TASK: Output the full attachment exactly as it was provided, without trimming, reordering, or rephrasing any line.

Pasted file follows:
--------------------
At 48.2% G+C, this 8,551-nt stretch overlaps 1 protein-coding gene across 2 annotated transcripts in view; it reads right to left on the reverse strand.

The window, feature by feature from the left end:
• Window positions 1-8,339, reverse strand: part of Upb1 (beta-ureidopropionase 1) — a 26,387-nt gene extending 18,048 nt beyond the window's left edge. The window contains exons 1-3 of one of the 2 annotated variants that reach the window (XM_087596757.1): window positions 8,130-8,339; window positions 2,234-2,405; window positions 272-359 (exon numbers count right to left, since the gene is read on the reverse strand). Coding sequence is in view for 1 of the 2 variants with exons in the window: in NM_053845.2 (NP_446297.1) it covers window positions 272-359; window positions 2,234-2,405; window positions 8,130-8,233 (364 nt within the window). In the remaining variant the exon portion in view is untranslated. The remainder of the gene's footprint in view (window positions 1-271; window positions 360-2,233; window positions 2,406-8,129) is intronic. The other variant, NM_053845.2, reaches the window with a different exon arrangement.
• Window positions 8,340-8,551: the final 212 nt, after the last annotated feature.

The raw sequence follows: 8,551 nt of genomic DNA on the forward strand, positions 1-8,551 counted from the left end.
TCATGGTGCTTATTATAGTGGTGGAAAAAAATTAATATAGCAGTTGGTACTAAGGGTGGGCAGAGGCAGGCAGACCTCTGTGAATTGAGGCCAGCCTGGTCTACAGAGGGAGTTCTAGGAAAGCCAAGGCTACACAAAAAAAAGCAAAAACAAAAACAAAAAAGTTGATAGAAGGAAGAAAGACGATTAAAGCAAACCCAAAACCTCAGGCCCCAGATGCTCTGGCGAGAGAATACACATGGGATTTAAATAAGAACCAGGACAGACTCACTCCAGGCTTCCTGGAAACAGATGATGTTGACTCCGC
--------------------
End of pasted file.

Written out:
At 48.2% G+C, this 8,551-nt stretch overlaps 1 protein-coding gene across 2 annotated transcripts in view; it reads right to left on the reverse strand.

The window, feature by feature from the left end:
• Window positions 1-8,339, reverse strand: part of Upb1 (beta-ureidopropionase 1) — a 26,387-nt gene extending 18,048 nt beyond the window's left edge. The window contains exons 1-3 of one of the 2 annotated variants that reach the window (XM_087596757.1): window positions 8,130-8,339; window positions 2,234-2,405; window positions 272-359 (exon numbers count right to left, since the gene is read on the reverse strand). Coding sequence is in view for 1 of the 2 variants with exons in the window: in NM_053845.2 (NP_446297.1) it covers window positions 272-359; window positions 2,234-2,405; window positions 8,130-8,233 (364 nt within the window). In the remaining variant the exon portion in view is untranslated. The remainder of the gene's footprint in view (window positions 1-271; window positions 360-2,233; window positions 2,406-8,129) is intronic. The other variant, NM_053845.2, reaches the window with a different exon arrangement.
• Window positions 8,340-8,551: the final 212 nt, after the last annotated feature.

The raw sequence follows: 8,551 nt of genomic DNA on the forward strand, positions 1-8,551 counted from the left end.
TCATGGTGCTTATTATAGTGGTGGAAAAAAATTAATATAGCAGTTGGTACTAAGGGTGGGCAGAGGCAGGCAGACCTCTGTGAATTGAGGCCAGCCTGGTCTACAGAGGGAGTTCTAGGAAAGCCAAGGCTACACAAAAAAAAGCAAAAACAAAAACAAAAAAGTTGATAGAAGGAAGAAAGACGATTAAAGCAAACCCAAAACCTCAGGCCCCAGATGCTCTGGCGAGAGAATACACATGGGATTTAAATAAGAACCAGGACAGACTCACTCCAGGCTTCCTGGAAACAGATGATGTTGACTCCGC